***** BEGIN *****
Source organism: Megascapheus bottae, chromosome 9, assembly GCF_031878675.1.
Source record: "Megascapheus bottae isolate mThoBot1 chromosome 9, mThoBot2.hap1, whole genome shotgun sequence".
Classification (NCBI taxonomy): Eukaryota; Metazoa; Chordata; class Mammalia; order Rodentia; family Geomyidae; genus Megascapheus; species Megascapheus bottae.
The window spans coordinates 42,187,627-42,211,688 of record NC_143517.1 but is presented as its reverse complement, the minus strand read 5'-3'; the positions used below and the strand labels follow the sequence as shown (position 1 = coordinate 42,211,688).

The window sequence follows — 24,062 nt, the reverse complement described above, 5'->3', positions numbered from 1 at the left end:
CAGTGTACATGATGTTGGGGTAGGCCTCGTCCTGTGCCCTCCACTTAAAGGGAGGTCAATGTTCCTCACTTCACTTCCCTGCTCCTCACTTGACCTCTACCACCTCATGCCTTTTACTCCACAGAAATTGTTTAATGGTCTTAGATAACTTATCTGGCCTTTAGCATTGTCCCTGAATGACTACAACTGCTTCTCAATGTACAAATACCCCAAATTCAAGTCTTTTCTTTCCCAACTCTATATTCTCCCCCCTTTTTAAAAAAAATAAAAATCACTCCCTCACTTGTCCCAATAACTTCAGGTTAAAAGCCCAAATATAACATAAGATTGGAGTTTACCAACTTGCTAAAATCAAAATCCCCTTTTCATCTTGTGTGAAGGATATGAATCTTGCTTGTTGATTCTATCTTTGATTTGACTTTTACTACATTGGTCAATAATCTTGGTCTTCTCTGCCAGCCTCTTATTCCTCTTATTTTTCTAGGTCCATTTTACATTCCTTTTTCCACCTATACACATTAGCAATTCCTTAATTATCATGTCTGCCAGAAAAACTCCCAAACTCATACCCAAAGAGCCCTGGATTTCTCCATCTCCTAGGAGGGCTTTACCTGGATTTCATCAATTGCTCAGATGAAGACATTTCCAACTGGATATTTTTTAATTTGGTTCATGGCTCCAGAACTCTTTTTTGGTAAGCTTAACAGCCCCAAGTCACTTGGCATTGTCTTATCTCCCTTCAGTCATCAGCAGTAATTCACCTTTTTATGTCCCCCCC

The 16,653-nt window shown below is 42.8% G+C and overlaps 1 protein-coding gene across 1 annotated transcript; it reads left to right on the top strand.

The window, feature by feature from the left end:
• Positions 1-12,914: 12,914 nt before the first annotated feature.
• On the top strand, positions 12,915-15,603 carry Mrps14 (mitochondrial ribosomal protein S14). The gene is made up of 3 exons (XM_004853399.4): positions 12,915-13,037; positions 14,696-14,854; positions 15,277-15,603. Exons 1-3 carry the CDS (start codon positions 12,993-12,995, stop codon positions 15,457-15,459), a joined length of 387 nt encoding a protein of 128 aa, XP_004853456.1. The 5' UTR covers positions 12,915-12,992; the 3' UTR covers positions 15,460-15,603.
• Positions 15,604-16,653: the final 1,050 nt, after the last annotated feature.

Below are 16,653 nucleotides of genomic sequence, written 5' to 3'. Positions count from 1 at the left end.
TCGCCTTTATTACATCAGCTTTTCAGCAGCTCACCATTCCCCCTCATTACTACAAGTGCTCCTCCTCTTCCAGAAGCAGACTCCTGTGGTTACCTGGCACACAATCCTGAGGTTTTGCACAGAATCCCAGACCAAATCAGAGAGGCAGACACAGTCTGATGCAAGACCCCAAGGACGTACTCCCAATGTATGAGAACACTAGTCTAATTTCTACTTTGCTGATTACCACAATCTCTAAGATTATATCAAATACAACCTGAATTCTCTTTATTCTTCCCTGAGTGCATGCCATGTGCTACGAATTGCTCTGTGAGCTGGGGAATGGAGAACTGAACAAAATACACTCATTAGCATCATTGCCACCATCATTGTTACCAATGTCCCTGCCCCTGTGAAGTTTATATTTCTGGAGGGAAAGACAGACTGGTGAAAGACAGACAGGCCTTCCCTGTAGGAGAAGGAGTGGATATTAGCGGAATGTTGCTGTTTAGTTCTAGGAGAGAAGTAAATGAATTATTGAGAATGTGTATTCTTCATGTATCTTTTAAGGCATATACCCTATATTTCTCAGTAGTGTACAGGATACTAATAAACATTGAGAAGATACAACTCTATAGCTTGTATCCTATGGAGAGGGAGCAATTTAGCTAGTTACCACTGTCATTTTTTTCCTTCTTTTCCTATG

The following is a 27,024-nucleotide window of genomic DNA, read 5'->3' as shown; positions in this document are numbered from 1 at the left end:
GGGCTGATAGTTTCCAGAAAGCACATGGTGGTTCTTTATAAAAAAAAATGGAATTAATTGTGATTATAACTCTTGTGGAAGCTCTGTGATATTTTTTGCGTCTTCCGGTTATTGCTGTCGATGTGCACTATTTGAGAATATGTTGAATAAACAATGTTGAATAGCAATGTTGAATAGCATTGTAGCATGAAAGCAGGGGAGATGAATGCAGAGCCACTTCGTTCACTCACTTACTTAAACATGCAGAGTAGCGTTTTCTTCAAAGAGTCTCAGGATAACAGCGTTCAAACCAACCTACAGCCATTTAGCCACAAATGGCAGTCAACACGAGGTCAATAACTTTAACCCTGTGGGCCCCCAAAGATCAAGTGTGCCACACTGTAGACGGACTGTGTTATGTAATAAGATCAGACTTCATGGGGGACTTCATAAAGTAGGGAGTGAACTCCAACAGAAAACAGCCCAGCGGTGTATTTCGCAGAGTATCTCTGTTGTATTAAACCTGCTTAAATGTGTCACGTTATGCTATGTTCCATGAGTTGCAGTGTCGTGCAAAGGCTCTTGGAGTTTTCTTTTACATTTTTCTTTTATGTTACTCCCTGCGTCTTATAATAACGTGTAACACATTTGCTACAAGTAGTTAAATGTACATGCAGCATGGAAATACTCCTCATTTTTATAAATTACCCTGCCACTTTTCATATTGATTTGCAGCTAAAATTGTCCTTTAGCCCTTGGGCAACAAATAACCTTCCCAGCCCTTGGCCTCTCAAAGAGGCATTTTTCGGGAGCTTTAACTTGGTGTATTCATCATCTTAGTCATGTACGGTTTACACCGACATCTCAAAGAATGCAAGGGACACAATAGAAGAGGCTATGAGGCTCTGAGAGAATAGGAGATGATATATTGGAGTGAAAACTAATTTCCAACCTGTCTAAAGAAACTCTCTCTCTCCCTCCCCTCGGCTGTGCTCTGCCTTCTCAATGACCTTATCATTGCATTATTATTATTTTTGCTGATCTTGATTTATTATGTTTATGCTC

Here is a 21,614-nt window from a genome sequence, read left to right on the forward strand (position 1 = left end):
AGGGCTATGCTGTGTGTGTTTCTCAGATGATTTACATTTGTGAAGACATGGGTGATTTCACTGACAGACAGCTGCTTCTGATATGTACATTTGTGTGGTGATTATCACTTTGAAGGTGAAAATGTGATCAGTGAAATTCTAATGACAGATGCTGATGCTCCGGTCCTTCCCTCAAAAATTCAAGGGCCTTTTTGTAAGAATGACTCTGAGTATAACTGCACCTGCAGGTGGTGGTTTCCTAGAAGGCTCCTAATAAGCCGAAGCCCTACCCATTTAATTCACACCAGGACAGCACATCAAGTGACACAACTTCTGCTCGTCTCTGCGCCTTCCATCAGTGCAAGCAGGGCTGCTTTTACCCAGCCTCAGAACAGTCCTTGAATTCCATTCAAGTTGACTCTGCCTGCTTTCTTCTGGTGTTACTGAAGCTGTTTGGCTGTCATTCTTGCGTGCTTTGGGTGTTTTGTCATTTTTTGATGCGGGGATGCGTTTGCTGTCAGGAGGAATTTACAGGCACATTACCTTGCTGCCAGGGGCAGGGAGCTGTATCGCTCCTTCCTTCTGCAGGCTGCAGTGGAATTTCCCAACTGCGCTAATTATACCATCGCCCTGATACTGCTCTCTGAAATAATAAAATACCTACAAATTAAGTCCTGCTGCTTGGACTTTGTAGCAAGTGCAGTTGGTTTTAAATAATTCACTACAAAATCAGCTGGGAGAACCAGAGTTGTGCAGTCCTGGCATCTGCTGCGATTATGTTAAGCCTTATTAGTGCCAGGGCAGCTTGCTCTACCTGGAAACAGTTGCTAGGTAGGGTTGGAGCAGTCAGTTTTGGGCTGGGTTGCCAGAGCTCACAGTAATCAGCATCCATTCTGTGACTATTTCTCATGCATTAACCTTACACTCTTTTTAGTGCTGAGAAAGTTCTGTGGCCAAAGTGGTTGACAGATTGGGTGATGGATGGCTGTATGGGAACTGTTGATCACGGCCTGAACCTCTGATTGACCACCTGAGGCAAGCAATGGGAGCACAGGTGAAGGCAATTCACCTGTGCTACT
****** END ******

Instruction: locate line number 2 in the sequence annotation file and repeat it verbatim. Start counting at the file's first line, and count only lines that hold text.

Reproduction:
Source record: "Megascapheus bottae isolate mThoBot1 chromosome 9, mThoBot2.hap1, whole genome shotgun sequence".